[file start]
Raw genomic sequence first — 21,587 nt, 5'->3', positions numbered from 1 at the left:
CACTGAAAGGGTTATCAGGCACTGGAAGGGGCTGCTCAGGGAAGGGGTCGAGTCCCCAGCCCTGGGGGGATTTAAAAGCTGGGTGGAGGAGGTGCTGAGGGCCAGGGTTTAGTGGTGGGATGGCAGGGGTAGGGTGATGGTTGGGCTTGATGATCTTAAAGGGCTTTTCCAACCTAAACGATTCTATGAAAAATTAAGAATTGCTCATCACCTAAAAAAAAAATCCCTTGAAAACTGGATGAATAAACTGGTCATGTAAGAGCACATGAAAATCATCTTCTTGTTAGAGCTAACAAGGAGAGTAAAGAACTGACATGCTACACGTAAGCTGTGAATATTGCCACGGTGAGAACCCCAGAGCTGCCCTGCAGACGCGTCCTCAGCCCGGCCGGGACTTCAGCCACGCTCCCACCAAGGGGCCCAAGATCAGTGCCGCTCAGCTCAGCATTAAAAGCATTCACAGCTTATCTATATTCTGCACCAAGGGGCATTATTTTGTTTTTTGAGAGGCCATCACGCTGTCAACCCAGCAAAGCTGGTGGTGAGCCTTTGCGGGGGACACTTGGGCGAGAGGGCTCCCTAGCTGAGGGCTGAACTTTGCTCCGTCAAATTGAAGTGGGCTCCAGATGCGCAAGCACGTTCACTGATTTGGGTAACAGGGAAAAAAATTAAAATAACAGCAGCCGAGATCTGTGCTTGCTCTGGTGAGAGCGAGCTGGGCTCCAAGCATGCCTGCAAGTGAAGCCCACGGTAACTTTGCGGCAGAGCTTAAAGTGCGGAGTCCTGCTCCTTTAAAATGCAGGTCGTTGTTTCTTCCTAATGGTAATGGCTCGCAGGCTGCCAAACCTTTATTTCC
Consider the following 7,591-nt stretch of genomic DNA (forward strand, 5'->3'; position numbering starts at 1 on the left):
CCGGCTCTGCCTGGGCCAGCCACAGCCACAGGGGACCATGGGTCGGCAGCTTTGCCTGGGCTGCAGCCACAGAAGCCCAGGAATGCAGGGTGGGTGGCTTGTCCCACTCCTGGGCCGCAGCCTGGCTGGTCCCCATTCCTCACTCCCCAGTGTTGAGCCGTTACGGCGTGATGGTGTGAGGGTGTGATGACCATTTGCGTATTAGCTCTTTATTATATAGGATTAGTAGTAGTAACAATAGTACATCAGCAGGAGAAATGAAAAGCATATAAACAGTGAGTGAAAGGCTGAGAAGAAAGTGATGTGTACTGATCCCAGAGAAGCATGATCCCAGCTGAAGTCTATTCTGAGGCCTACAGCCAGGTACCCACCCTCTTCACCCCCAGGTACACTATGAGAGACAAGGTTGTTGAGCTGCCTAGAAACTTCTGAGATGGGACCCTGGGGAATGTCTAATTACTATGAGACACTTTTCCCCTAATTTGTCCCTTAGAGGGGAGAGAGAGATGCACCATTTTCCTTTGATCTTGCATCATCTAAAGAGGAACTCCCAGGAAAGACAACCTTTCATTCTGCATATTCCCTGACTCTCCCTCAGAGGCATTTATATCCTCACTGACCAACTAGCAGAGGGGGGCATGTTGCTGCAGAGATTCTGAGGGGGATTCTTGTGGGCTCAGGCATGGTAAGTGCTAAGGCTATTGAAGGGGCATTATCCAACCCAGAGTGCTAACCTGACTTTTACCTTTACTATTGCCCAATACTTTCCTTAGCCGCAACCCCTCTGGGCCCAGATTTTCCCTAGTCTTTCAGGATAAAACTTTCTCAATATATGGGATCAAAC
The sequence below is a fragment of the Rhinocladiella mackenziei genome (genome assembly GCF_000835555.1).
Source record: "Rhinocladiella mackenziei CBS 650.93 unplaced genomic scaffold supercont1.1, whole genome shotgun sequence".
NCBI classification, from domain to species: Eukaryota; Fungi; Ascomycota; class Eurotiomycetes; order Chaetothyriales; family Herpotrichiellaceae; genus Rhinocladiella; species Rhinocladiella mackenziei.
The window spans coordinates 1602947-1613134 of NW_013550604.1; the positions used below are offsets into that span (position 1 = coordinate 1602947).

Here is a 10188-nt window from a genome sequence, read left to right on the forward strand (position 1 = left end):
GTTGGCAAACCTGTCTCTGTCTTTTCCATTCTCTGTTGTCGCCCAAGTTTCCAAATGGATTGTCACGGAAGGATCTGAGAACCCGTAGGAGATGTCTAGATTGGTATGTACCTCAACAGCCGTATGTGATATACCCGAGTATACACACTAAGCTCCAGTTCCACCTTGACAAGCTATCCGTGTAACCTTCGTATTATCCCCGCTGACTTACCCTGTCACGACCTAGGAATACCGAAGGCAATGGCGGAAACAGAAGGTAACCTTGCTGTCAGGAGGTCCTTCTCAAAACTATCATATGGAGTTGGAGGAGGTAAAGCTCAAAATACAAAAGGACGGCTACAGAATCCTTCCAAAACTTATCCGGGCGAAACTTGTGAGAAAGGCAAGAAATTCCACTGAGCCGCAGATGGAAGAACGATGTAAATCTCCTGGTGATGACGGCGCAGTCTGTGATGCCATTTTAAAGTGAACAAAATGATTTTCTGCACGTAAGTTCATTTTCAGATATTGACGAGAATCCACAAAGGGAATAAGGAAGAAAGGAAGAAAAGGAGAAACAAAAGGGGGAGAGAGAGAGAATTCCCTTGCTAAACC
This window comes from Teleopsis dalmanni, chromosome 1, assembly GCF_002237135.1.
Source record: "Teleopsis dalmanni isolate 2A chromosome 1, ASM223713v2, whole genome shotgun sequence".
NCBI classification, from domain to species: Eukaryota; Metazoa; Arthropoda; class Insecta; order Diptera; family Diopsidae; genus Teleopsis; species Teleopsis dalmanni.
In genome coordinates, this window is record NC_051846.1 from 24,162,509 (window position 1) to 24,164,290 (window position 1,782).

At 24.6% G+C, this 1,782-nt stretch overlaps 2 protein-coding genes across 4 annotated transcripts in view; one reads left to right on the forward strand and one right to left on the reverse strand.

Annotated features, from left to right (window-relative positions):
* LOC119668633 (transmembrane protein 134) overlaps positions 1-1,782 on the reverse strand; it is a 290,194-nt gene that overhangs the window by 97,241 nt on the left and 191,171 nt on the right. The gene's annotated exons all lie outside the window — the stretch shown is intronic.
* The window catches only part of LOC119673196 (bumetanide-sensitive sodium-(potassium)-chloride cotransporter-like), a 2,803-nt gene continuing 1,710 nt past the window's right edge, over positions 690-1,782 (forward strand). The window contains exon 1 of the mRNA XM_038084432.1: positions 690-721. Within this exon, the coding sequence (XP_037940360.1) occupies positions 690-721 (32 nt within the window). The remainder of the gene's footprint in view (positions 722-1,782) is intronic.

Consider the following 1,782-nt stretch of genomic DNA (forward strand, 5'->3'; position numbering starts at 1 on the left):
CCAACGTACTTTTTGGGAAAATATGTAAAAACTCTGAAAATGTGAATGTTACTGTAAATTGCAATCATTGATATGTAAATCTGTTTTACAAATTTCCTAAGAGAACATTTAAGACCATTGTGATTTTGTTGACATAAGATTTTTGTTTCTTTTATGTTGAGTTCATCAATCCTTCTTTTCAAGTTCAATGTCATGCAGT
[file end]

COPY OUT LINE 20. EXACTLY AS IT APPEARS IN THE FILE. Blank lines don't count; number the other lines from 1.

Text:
CCAACGTACTTTTTGGGAAAATATGTAAAAACTCTGAAAATGTGAATGTTACTGTAAATTGCAATCATTGATATGTAAATCTGTTTTACAAATTTCCTAAGAGAACATTTAAGACCATTGTGATTTTGTTGACATAAGATTTTTGTTTCTTTTATGTTGAGTTCATCAATCCTTCTTTTCAAGTTCAATGTCATGCAGT